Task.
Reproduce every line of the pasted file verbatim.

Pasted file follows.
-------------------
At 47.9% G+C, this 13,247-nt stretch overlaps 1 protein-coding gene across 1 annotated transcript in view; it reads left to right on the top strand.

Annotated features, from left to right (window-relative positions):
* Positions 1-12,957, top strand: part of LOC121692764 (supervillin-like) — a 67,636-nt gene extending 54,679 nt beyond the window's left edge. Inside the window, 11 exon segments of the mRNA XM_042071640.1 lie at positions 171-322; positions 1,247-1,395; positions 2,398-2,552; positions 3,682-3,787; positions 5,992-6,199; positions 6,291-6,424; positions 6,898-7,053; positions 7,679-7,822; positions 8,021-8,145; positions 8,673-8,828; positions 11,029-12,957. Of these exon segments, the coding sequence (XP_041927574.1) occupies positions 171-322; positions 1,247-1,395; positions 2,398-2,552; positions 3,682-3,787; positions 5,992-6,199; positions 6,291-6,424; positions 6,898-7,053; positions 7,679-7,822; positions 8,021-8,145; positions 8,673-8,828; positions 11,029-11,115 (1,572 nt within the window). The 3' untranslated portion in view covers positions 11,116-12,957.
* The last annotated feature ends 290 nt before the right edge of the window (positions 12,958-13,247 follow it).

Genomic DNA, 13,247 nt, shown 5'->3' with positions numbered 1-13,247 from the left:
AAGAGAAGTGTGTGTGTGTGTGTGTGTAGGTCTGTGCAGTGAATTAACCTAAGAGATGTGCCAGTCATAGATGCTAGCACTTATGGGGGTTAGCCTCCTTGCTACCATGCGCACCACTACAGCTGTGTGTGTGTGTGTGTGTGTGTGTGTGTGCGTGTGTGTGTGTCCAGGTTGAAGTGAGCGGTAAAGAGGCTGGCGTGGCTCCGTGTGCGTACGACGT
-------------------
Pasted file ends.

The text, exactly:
At 47.9% G+C, this 13,247-nt stretch overlaps 1 protein-coding gene across 1 annotated transcript in view; it reads left to right on the top strand.

Annotated features, from left to right (window-relative positions):
* Positions 1-12,957, top strand: part of LOC121692764 (supervillin-like) — a 67,636-nt gene extending 54,679 nt beyond the window's left edge. Inside the window, 11 exon segments of the mRNA XM_042071640.1 lie at positions 171-322; positions 1,247-1,395; positions 2,398-2,552; positions 3,682-3,787; positions 5,992-6,199; positions 6,291-6,424; positions 6,898-7,053; positions 7,679-7,822; positions 8,021-8,145; positions 8,673-8,828; positions 11,029-12,957. Of these exon segments, the coding sequence (XP_041927574.1) occupies positions 171-322; positions 1,247-1,395; positions 2,398-2,552; positions 3,682-3,787; positions 5,992-6,199; positions 6,291-6,424; positions 6,898-7,053; positions 7,679-7,822; positions 8,021-8,145; positions 8,673-8,828; positions 11,029-11,115 (1,572 nt within the window). The 3' untranslated portion in view covers positions 11,116-12,957.
* The last annotated feature ends 290 nt before the right edge of the window (positions 12,958-13,247 follow it).

Genomic DNA, 13,247 nt, shown 5'->3' with positions numbered 1-13,247 from the left:
AAGAGAAGTGTGTGTGTGTGTGTGTGTAGGTCTGTGCAGTGAATTAACCTAAGAGATGTGCCAGTCATAGATGCTAGCACTTATGGGGGTTAGCCTCCTTGCTACCATGCGCACCACTACAGCTGTGTGTGTGTGTGTGTGTGTGTGTGTGTGCGTGTGTGTGTGTCCAGGTTGAAGTGAGCGGTAAAGAGGCTGGCGTGGCTCCGTGTGCGTACGACGT